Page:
I spent the weekend of March 7-8, 2020, at the Travel & Adventure Show in Washington, D.C. It is a convention for people who, obviously, like to travel but it also includes sessions for people who like learning about how miles and points can enhance their travel experience. It was perfect timing because all my travel and loyalty program calculators had reset to zero at the end of 2019 (just the calculators, not the accumulated points or miles). This is important because in order for me to achieve my travel-related goals for 2020 and beyond, I needed to know by the end of the year how to structure my travel plans.
Well, 2020 was a bust as far as business or leisure travel so whatever miles and points plan I had originally made based on traveling 10 out of 12 months a year was pretty much useless. (Same thing could be said for the face to face education-based marketing and in-person meeting & event marketing plans!)
If my original goal was to acquire a Southwest Airlines Companion Pass in 2020 so that I could bring a companion along for free in 2020 and 2021, then I would have needed to determine what strategy I would use to acquire the 110,000 Rapid Rewards points I needed to receive the pass. The final destination – 110,000 points. I could keep the same goal but I’d really need to re-think my strategy since it would’ve been really difficult to accumulate 110,000 without stepping foot on a plane, renting a car or staying in hotels or having a reason to use my Southwest Visa card. Probably wouldn’t have been impossible but, it made sense in March to take that “destination” off the map for 2020.
Know your starting point
A lot of things in the travel industry have changed since last March. Airlines have been hit hard and they’ve adapted and pivoted so what seemed like a very difficult destination last March might not be so difficult this year. You might think that there is only one route to get there – not true. Route 1 equals flying. Route 2 equals a mixture of flying and buying things through the Southwest Airlines online shopping portal. Route 3 equals getting a Southwest credit card that will give me 50,000 points after I spend a certain amount in a certain time frame, plus flying, plus shopping. Those are just three examples but there are a plethora of routes. Some that will take me all year to get there. Some that will take me a matter of months. Some that will be cost prohibitive and some that will be relatively inexpensive. The two things that I know for sure are where I am right now and where I want to go.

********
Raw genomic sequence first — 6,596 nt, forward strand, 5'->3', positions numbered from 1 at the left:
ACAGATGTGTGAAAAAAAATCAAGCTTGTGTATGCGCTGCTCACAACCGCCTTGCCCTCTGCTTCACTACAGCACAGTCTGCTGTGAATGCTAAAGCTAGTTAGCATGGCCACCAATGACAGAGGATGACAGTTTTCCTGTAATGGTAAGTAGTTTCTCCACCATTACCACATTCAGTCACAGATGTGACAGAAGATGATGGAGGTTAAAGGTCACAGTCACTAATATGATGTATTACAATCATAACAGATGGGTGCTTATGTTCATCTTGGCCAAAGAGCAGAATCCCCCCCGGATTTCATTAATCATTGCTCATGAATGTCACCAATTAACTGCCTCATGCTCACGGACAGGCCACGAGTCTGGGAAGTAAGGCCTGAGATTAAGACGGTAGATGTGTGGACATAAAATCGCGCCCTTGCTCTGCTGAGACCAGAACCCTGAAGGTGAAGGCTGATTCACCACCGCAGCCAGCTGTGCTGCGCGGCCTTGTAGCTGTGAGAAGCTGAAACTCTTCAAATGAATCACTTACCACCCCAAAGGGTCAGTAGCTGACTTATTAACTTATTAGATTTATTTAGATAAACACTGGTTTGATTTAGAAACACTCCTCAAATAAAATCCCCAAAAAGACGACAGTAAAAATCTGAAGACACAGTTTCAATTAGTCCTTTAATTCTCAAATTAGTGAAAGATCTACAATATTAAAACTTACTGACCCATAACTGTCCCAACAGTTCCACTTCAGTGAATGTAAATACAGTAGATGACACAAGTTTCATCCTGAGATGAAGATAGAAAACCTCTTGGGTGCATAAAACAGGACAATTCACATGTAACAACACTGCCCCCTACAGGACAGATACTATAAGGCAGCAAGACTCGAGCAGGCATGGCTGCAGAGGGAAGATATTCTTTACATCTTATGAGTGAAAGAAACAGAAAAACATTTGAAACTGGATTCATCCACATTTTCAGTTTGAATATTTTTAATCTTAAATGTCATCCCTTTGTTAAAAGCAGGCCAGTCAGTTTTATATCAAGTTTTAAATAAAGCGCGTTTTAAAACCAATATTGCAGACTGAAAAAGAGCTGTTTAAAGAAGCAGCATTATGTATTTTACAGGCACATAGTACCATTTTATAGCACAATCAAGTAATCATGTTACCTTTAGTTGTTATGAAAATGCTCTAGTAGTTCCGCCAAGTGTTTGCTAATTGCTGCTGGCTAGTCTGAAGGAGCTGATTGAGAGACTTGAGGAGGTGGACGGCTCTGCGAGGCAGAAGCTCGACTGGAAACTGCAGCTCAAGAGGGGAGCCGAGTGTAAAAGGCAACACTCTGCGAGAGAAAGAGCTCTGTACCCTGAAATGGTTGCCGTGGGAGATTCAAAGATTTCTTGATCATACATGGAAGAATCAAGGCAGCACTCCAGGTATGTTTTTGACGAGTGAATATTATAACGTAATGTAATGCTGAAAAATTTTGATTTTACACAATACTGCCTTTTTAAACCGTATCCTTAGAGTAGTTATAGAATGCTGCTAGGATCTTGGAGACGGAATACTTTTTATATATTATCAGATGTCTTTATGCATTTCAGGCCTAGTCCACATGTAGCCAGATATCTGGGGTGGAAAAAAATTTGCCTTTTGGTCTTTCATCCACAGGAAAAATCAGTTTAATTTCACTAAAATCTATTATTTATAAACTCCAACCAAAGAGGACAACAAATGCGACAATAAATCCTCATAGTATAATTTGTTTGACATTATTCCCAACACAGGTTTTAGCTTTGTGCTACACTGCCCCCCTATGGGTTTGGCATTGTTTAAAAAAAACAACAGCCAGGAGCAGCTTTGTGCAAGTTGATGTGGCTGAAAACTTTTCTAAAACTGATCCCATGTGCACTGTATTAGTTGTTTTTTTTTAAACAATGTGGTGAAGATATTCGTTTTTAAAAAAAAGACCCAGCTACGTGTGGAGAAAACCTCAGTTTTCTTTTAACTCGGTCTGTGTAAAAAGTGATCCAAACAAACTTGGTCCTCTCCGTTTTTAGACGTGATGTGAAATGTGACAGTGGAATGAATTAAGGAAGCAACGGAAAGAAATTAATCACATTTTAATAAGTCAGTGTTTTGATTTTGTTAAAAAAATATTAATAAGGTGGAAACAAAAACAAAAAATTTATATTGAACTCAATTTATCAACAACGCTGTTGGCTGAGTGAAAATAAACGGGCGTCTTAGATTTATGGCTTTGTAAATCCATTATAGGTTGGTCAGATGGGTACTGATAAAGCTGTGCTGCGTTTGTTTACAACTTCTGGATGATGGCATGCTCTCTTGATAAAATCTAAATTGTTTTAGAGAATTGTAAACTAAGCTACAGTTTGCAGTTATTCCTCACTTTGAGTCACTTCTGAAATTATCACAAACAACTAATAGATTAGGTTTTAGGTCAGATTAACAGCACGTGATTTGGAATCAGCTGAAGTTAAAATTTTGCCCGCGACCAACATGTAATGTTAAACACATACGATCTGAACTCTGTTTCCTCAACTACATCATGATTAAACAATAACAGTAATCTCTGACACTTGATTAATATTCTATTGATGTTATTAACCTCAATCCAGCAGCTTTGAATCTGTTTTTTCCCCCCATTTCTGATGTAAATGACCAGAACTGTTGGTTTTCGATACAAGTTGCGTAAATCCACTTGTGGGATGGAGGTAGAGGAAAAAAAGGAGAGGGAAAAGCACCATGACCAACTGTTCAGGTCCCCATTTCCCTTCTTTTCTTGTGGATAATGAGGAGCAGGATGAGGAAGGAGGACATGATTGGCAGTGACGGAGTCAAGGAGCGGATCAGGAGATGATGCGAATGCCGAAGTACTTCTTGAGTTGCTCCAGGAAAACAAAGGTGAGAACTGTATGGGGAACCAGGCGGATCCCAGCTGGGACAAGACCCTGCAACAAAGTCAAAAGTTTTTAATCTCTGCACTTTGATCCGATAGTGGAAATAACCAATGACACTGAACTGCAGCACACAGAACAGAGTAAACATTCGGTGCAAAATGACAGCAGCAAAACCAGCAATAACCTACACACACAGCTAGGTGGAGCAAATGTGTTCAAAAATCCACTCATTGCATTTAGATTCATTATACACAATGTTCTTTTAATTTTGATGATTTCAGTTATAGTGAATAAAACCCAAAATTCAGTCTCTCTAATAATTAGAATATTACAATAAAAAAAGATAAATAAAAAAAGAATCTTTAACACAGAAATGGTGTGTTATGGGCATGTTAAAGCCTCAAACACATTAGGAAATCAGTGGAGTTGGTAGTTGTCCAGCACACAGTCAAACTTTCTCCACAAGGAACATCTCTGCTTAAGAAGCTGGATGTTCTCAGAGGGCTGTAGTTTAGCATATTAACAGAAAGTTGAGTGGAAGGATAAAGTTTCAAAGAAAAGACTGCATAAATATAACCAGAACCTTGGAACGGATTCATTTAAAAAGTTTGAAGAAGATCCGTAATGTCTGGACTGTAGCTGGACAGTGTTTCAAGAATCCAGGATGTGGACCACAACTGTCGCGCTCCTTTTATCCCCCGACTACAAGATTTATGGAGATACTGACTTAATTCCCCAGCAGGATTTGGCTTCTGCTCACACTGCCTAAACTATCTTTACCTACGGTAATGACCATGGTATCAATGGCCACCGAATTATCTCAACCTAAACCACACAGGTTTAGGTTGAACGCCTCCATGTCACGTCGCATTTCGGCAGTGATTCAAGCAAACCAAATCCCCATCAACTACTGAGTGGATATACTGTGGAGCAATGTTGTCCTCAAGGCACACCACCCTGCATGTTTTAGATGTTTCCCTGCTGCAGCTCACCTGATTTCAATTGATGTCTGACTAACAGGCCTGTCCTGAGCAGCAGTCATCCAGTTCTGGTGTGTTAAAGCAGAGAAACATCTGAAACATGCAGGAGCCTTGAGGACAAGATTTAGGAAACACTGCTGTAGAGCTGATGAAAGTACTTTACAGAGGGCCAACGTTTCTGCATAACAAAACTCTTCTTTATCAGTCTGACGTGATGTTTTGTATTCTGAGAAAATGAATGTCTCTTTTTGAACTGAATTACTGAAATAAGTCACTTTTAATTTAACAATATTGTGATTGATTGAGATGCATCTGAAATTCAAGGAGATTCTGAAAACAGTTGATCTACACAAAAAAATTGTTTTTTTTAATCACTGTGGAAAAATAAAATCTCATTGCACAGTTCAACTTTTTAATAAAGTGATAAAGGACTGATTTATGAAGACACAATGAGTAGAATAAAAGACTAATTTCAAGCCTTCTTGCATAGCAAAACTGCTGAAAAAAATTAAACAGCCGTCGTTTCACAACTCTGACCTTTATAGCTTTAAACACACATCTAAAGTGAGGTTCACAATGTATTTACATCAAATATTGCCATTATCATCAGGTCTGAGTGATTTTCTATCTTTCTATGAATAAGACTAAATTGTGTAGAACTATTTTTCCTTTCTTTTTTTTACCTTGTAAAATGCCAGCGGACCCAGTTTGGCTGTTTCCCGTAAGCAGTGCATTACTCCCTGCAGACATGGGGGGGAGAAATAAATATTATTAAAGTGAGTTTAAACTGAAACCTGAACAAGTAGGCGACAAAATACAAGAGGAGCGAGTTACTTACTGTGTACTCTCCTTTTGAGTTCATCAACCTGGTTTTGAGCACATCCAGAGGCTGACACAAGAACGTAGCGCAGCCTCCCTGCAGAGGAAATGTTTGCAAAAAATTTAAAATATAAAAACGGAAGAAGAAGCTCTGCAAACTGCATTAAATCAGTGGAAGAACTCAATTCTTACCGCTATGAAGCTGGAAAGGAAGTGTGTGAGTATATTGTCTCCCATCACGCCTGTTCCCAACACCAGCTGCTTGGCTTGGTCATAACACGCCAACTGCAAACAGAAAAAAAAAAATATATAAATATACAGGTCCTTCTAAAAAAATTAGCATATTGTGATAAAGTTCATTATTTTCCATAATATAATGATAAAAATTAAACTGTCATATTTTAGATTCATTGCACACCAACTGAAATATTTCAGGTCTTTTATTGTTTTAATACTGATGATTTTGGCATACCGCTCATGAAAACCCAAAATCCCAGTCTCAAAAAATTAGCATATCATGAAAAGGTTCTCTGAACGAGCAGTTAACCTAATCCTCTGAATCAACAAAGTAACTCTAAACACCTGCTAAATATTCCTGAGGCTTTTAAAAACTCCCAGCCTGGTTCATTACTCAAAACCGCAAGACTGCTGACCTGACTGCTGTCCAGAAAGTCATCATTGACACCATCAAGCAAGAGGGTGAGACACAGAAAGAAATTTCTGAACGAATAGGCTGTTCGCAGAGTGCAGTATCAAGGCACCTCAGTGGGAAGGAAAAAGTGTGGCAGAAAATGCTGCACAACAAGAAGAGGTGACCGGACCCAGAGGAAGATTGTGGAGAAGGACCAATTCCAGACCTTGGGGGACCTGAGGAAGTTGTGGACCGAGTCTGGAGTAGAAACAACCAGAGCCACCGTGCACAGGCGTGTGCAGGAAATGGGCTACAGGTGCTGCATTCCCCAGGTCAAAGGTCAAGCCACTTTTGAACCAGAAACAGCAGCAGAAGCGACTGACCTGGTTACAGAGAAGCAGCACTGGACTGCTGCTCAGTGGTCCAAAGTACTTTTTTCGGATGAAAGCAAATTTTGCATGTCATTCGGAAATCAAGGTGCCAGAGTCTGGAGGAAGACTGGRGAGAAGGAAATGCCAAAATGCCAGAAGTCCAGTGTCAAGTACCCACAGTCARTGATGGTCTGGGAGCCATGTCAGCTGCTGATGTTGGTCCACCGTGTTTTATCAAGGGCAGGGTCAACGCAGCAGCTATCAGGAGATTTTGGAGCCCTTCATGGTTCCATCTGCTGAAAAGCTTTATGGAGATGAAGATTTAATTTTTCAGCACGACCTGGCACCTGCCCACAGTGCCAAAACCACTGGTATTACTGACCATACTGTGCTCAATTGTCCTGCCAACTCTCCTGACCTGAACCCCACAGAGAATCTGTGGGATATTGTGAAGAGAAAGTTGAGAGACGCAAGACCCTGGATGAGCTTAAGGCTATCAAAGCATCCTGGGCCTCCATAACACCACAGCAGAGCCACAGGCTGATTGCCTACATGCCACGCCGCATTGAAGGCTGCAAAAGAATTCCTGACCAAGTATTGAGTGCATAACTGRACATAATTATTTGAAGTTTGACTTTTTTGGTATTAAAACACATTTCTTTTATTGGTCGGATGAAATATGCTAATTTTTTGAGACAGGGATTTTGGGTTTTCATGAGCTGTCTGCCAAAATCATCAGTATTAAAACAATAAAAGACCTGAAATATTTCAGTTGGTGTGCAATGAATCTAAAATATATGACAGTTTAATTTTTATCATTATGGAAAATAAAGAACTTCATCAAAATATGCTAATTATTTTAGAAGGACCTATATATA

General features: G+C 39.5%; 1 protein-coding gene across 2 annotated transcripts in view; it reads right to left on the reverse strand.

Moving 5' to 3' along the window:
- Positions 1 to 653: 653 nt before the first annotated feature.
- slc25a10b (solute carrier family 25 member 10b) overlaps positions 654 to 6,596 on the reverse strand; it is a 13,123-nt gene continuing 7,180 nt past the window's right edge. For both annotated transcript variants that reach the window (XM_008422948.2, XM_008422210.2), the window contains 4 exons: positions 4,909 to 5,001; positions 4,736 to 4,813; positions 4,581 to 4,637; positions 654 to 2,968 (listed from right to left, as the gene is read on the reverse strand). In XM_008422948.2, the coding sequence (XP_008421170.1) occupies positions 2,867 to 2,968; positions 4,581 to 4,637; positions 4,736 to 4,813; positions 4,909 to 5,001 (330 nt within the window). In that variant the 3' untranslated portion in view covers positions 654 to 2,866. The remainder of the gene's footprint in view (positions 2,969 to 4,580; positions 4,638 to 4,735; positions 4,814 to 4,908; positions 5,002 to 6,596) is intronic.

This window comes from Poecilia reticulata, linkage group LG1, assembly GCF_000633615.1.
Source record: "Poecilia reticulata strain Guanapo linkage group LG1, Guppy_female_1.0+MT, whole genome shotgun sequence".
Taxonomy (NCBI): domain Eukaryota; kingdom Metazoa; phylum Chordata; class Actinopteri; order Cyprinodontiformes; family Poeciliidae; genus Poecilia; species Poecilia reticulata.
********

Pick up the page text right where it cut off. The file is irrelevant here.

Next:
Know your route options
For example, you know that you have 27 newsletter subscribers as of today but that you want 2,499 subscribers by the end of the year which route are you going to take? Just like getting the Companion Pass, there are a lot of different routes with different time frames and different cost.
In our newsletter subscriber example, we have a clear goal of acquiring 2,472 new subscribers. We want to make sure that all of our new subscribers are people who are relevant to the success of our business and not just route “detours” for the sake of pumping up the numbers.
How can you get there? Which routes?
Sign up form on your website (of course!)
Sign up form on your business facebook page
Incentives in your office waiting room or fitting rooms for signing up
Those are just a couple “routes” for you to take.
Where do you want to go? How do you want to get there? We’ll talk more about tools and budgets in the next post….